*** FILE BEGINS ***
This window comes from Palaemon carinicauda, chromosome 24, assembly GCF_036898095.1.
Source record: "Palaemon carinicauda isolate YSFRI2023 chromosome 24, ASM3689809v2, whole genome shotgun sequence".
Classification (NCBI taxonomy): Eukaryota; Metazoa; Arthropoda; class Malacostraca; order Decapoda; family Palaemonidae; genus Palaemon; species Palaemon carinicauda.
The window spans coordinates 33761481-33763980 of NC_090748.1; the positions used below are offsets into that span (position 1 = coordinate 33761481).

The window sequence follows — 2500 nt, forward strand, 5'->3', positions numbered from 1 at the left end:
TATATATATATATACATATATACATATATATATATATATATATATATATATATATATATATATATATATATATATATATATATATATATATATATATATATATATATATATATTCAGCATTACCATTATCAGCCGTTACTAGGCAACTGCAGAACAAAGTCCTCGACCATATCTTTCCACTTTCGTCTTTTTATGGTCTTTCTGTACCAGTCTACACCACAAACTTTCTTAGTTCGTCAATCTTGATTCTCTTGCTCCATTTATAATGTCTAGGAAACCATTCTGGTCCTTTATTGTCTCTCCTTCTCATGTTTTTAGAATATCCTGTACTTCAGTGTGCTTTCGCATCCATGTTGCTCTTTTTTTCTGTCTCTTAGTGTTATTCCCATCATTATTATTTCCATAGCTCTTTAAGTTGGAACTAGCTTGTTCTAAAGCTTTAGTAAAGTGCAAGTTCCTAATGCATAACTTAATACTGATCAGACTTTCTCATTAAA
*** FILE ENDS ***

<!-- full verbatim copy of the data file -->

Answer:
This window comes from Palaemon carinicauda, chromosome 24, assembly GCF_036898095.1.
Source record: "Palaemon carinicauda isolate YSFRI2023 chromosome 24, ASM3689809v2, whole genome shotgun sequence".
Classification (NCBI taxonomy): Eukaryota; Metazoa; Arthropoda; class Malacostraca; order Decapoda; family Palaemonidae; genus Palaemon; species Palaemon carinicauda.
The window spans coordinates 33761481-33763980 of NC_090748.1; the positions used below are offsets into that span (position 1 = coordinate 33761481).

The window sequence follows — 2500 nt, forward strand, 5'->3', positions numbered from 1 at the left end:
TATATATATATATACATATATACATATATATATATATATATATATATATATATATATATATATATATATATATATATATATATATATATATATATATATATATATATATATATTCAGCATTACCATTATCAGCCGTTACTAGGCAACTGCAGAACAAAGTCCTCGACCATATCTTTCCACTTTCGTCTTTTTATGGTCTTTCTGTACCAGTCTACACCACAAACTTTCTTAGTTCGTCAATCTTGATTCTCTTGCTCCATTTATAATGTCTAGGAAACCATTCTGGTCCTTTATTGTCTCTCCTTCTCATGTTTTTAGAATATCCTGTACTTCAGTGTGCTTTCGCATCCATGTTGCTCTTTTTTTCTGTCTCTTAGTGTTATTCCCATCATTATTATTTCCATAGCTCTTTAAGTTGGAACTAGCTTGTTCTAAAGCTTTAGTAAAGTGCAAGTTCCTAATGCATAACTTAATACTGATCAGACTTTCTCATTAAA